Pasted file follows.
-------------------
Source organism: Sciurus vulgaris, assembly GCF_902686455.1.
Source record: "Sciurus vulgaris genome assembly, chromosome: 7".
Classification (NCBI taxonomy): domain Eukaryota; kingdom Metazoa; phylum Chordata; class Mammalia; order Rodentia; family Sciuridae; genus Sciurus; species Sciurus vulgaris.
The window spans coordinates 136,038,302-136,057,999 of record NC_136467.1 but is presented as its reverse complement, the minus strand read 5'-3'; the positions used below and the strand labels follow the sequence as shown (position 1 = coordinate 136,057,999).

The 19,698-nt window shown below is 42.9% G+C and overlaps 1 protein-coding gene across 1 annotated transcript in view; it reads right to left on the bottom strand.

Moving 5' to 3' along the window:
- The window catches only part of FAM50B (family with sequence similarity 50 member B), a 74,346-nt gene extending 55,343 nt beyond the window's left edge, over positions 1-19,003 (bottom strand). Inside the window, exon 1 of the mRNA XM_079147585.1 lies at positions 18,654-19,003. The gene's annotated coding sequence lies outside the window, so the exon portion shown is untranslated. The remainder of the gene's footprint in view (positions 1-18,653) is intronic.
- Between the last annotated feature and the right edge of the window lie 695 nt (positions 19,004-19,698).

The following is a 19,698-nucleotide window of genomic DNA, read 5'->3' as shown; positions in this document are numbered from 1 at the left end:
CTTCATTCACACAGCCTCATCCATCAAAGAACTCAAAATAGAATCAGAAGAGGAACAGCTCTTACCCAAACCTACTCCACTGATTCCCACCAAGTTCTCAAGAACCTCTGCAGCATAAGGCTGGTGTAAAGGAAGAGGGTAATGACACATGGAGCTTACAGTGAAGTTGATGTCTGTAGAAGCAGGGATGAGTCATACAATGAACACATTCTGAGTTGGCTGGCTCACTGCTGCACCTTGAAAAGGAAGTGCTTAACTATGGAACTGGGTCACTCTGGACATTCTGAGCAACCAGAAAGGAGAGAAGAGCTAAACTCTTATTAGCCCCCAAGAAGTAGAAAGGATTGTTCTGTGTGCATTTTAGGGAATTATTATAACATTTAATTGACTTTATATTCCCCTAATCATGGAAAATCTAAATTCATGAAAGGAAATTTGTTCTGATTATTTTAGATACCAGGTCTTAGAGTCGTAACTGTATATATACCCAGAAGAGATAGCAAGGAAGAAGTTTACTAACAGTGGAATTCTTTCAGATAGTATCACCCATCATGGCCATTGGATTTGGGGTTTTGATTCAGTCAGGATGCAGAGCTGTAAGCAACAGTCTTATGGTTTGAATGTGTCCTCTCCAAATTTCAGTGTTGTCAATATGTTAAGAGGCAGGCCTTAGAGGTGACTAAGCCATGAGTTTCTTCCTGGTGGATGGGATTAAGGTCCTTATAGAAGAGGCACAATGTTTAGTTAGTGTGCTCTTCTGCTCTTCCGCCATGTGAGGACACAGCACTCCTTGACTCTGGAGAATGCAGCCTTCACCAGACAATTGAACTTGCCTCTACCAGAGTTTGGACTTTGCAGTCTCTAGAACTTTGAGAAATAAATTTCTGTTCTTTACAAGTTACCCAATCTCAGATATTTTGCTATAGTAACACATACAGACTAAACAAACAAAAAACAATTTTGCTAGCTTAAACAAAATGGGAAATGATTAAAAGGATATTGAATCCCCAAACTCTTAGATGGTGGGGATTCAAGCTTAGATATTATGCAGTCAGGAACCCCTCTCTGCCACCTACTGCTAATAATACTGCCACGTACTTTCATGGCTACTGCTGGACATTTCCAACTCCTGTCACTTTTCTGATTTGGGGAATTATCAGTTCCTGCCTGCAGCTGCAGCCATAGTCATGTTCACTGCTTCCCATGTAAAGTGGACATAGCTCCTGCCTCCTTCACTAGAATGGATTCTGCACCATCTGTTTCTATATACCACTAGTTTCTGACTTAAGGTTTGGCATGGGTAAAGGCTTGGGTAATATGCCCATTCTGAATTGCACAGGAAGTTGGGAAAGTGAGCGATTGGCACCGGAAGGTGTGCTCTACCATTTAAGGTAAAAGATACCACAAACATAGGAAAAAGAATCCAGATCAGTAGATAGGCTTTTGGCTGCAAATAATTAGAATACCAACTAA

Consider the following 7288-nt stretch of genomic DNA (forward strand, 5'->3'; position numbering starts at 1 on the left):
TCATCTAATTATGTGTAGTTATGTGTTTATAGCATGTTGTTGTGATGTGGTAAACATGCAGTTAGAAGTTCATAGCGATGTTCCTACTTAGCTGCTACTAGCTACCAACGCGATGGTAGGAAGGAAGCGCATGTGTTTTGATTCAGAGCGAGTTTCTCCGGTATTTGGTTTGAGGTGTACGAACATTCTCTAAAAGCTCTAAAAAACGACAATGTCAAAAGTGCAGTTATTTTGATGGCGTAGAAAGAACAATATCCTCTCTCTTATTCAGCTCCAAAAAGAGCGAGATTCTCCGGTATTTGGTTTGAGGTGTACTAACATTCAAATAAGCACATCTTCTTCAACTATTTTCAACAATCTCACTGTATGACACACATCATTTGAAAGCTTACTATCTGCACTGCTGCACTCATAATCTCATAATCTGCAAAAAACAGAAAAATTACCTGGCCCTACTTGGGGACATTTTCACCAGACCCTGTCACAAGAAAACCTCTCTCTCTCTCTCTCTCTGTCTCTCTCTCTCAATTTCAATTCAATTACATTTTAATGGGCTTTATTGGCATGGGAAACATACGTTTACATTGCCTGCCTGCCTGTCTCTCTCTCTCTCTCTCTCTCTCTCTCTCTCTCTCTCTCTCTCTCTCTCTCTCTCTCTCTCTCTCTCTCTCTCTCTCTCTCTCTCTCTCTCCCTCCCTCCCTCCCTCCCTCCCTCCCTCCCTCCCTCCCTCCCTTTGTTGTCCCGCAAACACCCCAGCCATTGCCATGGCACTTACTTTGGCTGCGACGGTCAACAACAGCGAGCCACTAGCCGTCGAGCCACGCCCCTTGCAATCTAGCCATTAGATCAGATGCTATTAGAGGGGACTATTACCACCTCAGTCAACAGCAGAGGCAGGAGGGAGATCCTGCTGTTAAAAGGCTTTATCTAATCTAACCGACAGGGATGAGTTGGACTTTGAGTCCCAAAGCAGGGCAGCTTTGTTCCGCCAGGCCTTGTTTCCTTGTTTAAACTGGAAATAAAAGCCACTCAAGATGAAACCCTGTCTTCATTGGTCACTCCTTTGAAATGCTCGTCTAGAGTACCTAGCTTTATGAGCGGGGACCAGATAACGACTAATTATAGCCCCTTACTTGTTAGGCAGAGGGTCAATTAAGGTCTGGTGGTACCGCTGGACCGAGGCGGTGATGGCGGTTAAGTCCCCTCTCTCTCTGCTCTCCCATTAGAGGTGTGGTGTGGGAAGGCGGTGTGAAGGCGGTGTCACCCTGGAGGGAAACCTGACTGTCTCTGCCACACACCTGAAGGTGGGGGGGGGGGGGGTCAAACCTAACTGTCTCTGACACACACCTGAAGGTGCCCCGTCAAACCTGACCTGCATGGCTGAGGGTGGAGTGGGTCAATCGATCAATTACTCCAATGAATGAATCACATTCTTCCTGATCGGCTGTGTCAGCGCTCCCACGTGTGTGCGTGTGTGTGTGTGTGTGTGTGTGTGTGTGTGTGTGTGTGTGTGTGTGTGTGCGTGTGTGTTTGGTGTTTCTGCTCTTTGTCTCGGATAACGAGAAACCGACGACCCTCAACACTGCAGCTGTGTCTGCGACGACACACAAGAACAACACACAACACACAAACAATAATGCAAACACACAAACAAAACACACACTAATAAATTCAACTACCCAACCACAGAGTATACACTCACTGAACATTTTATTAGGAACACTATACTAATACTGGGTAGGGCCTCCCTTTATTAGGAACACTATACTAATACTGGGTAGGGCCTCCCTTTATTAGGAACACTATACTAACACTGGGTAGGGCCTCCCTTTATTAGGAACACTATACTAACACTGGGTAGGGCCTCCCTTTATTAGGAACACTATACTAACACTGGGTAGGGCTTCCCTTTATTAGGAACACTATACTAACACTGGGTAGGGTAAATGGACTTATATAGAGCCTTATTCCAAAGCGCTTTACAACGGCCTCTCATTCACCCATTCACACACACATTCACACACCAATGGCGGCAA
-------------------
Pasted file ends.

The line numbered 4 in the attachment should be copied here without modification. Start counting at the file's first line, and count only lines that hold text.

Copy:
The window spans coordinates 136,038,302-136,057,999 of record NC_136467.1 but is presented as its reverse complement, the minus strand read 5'-3'; the positions used below and the strand labels follow the sequence as shown (position 1 = coordinate 136,057,999).